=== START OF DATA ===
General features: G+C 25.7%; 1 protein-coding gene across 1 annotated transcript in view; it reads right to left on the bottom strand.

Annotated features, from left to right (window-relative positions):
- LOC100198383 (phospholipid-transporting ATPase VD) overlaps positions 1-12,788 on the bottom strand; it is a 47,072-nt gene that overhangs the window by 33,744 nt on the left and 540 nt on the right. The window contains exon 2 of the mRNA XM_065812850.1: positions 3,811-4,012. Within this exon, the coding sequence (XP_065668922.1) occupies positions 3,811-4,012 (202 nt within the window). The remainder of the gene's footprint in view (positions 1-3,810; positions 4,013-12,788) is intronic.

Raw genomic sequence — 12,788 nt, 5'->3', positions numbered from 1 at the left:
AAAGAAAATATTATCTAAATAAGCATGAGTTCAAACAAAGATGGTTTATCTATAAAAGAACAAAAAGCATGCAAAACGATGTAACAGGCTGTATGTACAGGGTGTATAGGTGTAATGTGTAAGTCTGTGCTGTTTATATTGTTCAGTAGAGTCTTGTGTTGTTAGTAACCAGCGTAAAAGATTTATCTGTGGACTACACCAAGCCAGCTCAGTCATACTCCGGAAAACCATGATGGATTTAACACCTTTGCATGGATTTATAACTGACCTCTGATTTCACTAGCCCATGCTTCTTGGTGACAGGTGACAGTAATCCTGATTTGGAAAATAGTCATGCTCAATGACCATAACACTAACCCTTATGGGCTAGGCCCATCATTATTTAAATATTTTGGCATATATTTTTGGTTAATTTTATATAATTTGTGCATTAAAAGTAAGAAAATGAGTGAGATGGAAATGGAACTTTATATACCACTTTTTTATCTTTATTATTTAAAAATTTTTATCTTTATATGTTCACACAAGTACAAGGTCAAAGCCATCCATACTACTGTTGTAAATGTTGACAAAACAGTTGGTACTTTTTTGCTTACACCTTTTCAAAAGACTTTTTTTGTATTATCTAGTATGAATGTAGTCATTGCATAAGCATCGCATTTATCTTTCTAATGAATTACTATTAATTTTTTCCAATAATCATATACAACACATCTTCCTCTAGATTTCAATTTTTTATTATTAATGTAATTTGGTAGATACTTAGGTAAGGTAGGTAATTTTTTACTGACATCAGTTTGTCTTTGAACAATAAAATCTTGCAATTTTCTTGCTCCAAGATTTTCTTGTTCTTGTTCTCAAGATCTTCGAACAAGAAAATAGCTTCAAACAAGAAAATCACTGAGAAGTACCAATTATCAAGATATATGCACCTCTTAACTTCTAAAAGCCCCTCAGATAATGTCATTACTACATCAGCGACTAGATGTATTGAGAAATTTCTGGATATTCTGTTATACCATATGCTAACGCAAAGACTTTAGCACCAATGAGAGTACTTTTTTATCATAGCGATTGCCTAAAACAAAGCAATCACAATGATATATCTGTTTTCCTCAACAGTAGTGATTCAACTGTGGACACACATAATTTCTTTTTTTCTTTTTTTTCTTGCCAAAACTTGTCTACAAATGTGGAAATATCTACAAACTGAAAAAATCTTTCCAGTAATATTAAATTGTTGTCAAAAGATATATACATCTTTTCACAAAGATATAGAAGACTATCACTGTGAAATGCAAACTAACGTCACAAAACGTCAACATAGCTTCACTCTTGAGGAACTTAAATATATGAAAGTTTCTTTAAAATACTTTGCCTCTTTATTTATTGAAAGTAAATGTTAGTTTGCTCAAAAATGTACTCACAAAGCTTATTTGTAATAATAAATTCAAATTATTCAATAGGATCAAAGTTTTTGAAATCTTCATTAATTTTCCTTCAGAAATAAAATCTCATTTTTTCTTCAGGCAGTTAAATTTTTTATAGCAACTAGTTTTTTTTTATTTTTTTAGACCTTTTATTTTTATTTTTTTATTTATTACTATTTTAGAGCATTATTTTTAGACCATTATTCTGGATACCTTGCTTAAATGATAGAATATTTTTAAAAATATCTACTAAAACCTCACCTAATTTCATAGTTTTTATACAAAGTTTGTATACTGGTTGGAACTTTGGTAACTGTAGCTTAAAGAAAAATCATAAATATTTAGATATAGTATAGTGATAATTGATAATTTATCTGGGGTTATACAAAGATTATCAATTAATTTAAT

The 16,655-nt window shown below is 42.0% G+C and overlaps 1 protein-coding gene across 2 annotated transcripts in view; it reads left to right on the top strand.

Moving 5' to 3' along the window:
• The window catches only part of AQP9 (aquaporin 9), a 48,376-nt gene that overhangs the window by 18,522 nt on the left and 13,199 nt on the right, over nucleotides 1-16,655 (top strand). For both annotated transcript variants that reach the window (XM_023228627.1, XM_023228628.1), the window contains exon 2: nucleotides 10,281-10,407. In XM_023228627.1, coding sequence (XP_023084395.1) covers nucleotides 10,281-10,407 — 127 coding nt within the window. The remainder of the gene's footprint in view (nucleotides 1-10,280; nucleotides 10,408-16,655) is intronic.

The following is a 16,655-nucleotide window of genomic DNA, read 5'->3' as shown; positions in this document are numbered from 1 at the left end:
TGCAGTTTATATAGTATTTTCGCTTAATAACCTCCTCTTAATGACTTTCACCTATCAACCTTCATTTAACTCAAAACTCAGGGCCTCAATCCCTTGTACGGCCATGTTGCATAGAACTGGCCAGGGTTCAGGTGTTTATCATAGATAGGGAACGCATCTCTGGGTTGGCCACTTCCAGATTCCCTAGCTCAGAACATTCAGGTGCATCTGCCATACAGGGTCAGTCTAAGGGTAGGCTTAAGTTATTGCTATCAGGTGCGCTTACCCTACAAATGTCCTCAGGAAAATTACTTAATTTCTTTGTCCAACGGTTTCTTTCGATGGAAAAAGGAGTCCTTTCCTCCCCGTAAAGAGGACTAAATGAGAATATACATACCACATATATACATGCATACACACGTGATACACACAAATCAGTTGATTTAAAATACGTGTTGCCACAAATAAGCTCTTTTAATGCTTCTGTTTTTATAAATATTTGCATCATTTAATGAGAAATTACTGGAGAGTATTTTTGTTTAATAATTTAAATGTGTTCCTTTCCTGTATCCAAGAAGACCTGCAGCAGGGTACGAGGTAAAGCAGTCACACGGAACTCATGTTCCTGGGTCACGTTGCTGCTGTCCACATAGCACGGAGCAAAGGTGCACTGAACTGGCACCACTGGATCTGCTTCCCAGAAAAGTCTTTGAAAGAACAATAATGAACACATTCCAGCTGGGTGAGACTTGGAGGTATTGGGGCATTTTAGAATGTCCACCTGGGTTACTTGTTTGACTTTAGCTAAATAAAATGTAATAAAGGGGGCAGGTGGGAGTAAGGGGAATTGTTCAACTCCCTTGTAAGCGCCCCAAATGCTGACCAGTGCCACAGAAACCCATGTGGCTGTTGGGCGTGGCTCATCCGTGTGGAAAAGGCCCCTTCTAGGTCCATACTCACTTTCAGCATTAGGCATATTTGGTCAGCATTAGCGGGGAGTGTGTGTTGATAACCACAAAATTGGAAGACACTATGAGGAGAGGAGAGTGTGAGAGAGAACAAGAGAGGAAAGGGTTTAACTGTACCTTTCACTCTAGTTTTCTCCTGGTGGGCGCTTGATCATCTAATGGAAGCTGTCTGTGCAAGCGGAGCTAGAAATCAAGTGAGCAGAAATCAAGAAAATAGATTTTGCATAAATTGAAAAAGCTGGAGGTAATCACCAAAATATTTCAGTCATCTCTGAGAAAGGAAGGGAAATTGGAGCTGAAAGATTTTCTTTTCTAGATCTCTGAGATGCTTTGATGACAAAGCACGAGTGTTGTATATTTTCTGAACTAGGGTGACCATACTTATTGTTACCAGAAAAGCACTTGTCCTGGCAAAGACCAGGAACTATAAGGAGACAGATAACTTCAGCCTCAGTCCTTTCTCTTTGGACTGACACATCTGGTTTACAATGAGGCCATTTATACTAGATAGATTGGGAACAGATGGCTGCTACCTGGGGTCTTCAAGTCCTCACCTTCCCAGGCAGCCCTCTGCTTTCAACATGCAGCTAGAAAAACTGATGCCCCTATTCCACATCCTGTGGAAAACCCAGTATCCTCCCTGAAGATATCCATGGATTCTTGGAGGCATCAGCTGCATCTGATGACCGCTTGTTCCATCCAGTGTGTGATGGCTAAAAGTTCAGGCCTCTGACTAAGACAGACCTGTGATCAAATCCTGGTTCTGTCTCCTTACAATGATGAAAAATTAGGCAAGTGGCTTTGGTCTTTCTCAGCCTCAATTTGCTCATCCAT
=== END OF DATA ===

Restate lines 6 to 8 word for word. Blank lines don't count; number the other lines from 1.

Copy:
The 16,655-nt window shown below is 42.0% G+C and overlaps 1 protein-coding gene across 2 annotated transcripts in view; it reads left to right on the top strand.

Moving 5' to 3' along the window:
• The window catches only part of AQP9 (aquaporin 9), a 48,376-nt gene that overhangs the window by 18,522 nt on the left and 13,199 nt on the right, over nucleotides 1-16,655 (top strand). For both annotated transcript variants that reach the window (XM_023228627.1, XM_023228628.1), the window contains exon 2: nucleotides 10,281-10,407. In XM_023228627.1, coding sequence (XP_023084395.1) covers nucleotides 10,281-10,407 — 127 coding nt within the window. The remainder of the gene's footprint in view (nucleotides 1-10,280; nucleotides 10,408-16,655) is intronic.